Your Garage – A Fire Risk?

How big a fire risk is your garage?

Well in my garage there are the following fuel sources

  • 50 Litres of Petrol. (in the car fuel tank)
  • A litre of white spirit.
  • A litre turps substitute.
  • 2 x 5kg gas bottles.
  • Several tins of half used gloss and enamel paint.
  • Large box of scrap wood.
  • Various cardboard boxes.

As far as ignition sources go there is

  • Electrical Sparks from 240 volt power tools
  • Sparks from angle grinder
  • Car electrical system

And I don’t even have a welder or brazing torch!

If a fire started, and was undiscovered, how long would it take to spread to the rest of the house?………………….Not very long if you have got a standard internal door and one layer of standard plasterboard on the walls and ceiling. (In the UK if there is a room above a garage the standard is two layers of plasterboard with off set joints between sheets)

It could well be worth upgrading the specification for your new house to improve the fire resistance of garage walls, ceilings and doors! Perhaps you might also consider fitting a sprinkler point.

At least I have a fire extinguisher …. do you?

For Similar posts look in the Design Category


Electrical Planning – Garage

In my current garage I had three double power points installed. . . . which I thought was plenty.

With the amount of power needs on my workbench, including battery chargers I had to fix this power board to the wall.

What We Had Installed

I asked for double outlets at:

  • The corner close to where my beer fridge is, about 1m from the floor level.
  • Behind the shelves where my power tools are stored about 1m from the floor as a recharging station.
  • A low mounted point on the wall where my workbench is located.

What I Would Do Differently

  • Rather than the low point located behind the workbench I would have put two double points, one at either end of the workbench. They would be set above the height of the bench, say about 1200 from the floor.
  • Have task lighting above the workbench.
  • A single point on the ceiling, which would have made wiring the garage door opener in a lot easier. (We had that installed a couple of years after the build.)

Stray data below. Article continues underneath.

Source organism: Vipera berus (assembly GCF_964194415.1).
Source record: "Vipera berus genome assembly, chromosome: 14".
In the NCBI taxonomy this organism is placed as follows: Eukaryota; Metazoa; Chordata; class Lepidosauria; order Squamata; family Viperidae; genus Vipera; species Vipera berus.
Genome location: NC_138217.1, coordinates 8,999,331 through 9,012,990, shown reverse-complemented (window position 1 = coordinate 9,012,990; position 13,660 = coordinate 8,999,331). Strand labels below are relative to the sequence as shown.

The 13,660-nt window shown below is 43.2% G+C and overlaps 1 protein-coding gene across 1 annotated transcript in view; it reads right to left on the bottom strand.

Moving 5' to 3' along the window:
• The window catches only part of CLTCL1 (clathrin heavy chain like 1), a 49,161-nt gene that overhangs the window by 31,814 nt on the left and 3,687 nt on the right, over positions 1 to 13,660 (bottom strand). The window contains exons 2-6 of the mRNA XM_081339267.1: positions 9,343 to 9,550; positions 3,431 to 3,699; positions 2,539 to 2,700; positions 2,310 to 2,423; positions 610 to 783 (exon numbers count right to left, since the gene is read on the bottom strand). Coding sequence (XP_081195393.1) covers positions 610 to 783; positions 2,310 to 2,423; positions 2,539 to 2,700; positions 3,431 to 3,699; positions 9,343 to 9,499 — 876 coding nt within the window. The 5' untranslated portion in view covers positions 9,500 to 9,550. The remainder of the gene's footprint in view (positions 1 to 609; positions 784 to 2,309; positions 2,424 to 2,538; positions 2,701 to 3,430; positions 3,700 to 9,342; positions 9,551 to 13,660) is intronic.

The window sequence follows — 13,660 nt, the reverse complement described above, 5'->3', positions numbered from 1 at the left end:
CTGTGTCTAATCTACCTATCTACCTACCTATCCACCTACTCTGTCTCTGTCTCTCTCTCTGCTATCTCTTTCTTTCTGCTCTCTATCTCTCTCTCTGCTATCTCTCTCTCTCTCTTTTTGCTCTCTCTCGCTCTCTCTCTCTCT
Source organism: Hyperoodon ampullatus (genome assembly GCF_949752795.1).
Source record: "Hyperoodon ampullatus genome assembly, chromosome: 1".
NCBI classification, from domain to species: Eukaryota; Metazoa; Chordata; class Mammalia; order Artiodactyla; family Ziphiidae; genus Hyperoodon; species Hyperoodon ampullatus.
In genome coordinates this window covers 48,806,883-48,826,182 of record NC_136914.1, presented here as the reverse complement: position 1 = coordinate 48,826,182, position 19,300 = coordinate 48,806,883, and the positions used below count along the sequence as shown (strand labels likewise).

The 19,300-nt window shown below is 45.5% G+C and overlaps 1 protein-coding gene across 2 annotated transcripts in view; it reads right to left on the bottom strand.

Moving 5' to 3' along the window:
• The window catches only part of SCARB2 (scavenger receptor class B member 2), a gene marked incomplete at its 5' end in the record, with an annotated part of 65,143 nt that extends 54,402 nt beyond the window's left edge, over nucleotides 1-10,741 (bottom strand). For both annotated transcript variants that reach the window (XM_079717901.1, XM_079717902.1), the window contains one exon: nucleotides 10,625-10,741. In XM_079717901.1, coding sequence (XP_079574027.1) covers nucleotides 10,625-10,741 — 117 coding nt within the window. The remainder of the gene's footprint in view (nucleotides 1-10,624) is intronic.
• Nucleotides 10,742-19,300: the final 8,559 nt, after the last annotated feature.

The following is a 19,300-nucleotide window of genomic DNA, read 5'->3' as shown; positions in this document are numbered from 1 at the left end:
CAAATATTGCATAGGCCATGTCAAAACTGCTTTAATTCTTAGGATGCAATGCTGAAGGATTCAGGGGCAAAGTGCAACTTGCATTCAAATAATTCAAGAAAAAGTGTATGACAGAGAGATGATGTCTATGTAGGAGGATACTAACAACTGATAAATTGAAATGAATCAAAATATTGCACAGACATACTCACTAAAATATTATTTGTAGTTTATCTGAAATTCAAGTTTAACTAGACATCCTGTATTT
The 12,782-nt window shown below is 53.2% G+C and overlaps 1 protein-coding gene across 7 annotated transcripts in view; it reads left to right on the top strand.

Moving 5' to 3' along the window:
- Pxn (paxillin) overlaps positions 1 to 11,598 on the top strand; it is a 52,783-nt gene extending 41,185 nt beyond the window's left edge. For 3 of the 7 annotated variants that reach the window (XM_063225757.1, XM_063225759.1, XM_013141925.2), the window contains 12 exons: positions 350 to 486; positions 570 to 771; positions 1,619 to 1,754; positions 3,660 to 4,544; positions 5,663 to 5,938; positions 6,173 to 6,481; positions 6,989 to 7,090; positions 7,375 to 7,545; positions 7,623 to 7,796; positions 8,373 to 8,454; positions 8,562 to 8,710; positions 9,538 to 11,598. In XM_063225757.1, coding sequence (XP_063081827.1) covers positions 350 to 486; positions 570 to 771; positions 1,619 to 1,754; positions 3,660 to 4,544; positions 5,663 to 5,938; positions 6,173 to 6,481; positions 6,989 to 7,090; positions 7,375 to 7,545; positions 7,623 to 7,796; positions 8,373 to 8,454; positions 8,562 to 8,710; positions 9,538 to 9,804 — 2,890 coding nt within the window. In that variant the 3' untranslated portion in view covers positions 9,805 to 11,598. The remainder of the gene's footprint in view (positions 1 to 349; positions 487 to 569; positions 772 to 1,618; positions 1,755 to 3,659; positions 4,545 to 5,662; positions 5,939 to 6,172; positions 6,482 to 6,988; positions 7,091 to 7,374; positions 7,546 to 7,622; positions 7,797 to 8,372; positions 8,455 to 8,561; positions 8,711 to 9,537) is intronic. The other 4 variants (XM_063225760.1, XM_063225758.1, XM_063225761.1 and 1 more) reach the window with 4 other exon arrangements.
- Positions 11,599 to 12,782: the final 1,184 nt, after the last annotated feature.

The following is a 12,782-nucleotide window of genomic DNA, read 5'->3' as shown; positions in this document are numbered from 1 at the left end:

• An extra double 1m from the floor on the opposite side of the garage to the workbench near the main door. To run the pressure washer when cleaning the car on the drive. It’s also where I store my compressor.

Other Thoughts

  1. Some people might suggest having a 15 Amp point installed so that I could run a heavy-duty welder.
  2. I have seen some garages where people have a complete kitchen in the garage for things like making big batches of tomato sauce. If you had thought of this perhaps you should be looking at the kitchen post
  3. Why not run a television aerial to the garage so you can keep an eye on the cricket when working on a project.
  4. Have a hallway light switch in the garage so that as you go through the connecting door you can switch the hall light on.


For similar posts see Electrical

More Electrical Planning including 24 pages of Check Lists in the

‘Selection / Pre-Start Guide’


How Much Garage Do You Need

The trend these days seems to be for double garages……… but how many of them have two cars in them. . . . My guess would be about 10% and quite a few never have a car in them at all.

Some are just a home for junk that really should go to the tip.

Some are a workshop with bench, fixed power tools and shelves of tools.

I have seen a few ‘Man Caves’ with pool table and a bar.

Others are a storage place for bikes and barbies.

My double garage can still get one car in but the remainder is a combination of most of the above.

With narrower blocks a problem can be the garage dominates the rest of the house.

When you come to sell not many will want a house that looks more like an industrial lock up storage than a home, like This House.


Typical internal garage dimensions are:

  • Single garages – 3.5 metres (wide) by 6 metres (long) with a door around 2.5m wide.
  • Double garages – 6 metres (wide) by 6 metres (long) with a door around 5m wide.

These garages should fit anything up to a large 4WD, which are around 5.5m long by 1.9m wide.even with a bull bar on the front and tow bar behind.

Alternative Layouts

In the past I have had a single carport for parking the car with a separate garage/workshop at the back as my shed, which seemed to work well.

Another option may be to have a garage and a half!  This could be either:

  • 9 m long by 3.5 m wide with the back half being the store room/shed.


  • 6m long by 5m wide with shelves and/or a workbench along one or both side walls. This would work better if you wanted a large door through to the back garden.

Not enough room? . . . perhaps an underground/basement garage is the way to go. (see this link to find out more: Underground Garage)

Other Considerations

Once you have chosen the size here are some links to other aspects of garage planning:

Choosing a House? . . . An  E-book is available for only $4 to help plan your new house


Garage – Planning a Workshop

I was walking home the other day and saw this amazingly equipped workshop which made me feel quite jealous!

We can’t all have separate workshops so here are some thoughts about planning a workshop in your new house garage.

Solid Workbench

Your workbench,needs to be constructed to withstand the rigors and pounding you’ll put it through.

The legs should be sturdy and the top should be durable as I mainly work with wood I lite a timber top so it doesn’t damage my project.

If you are working with metals a steel top may be better.